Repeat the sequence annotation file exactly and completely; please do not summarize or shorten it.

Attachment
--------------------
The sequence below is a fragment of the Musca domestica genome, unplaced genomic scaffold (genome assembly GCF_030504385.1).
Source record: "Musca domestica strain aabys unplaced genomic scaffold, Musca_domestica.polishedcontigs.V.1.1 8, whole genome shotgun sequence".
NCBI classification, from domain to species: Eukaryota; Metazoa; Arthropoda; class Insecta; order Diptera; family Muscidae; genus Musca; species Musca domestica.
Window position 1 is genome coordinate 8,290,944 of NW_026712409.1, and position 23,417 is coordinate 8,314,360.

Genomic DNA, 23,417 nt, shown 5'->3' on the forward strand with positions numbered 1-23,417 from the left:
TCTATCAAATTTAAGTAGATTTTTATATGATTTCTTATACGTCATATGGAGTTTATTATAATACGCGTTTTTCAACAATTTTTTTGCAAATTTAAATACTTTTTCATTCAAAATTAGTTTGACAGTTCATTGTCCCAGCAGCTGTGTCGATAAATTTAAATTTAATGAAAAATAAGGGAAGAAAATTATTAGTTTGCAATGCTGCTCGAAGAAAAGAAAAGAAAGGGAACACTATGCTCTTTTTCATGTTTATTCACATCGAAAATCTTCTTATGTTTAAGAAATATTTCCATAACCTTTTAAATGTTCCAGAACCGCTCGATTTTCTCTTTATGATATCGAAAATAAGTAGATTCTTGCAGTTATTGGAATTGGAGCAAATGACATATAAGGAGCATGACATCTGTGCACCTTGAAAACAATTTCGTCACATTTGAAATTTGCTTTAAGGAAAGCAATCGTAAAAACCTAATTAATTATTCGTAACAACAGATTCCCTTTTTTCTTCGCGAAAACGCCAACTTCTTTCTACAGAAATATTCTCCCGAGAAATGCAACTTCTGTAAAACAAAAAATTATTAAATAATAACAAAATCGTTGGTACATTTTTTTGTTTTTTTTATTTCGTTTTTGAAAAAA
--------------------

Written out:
The sequence below is a fragment of the Musca domestica genome, unplaced genomic scaffold (genome assembly GCF_030504385.1).
Source record: "Musca domestica strain aabys unplaced genomic scaffold, Musca_domestica.polishedcontigs.V.1.1 8, whole genome shotgun sequence".
NCBI classification, from domain to species: Eukaryota; Metazoa; Arthropoda; class Insecta; order Diptera; family Muscidae; genus Musca; species Musca domestica.
Window position 1 is genome coordinate 8,290,944 of NW_026712409.1, and position 23,417 is coordinate 8,314,360.

Genomic DNA, 23,417 nt, shown 5'->3' on the forward strand with positions numbered 1-23,417 from the left:
TCTATCAAATTTAAGTAGATTTTTATATGATTTCTTATACGTCATATGGAGTTTATTATAATACGCGTTTTTCAACAATTTTTTTGCAAATTTAAATACTTTTTCATTCAAAATTAGTTTGACAGTTCATTGTCCCAGCAGCTGTGTCGATAAATTTAAATTTAATGAAAAATAAGGGAAGAAAATTATTAGTTTGCAATGCTGCTCGAAGAAAAGAAAAGAAAGGGAACACTATGCTCTTTTTCATGTTTATTCACATCGAAAATCTTCTTATGTTTAAGAAATATTTCCATAACCTTTTAAATGTTCCAGAACCGCTCGATTTTCTCTTTATGATATCGAAAATAAGTAGATTCTTGCAGTTATTGGAATTGGAGCAAATGACATATAAGGAGCATGACATCTGTGCACCTTGAAAACAATTTCGTCACATTTGAAATTTGCTTTAAGGAAAGCAATCGTAAAAACCTAATTAATTATTCGTAACAACAGATTCCCTTTTTTCTTCGCGAAAACGCCAACTTCTTTCTACAGAAATATTCTCCCGAGAAATGCAACTTCTGTAAAACAAAAAATTATTAAATAATAACAAAATCGTTGGTACATTTTTTTGTTTTTTTTATTTCGTTTTTGAAAAAA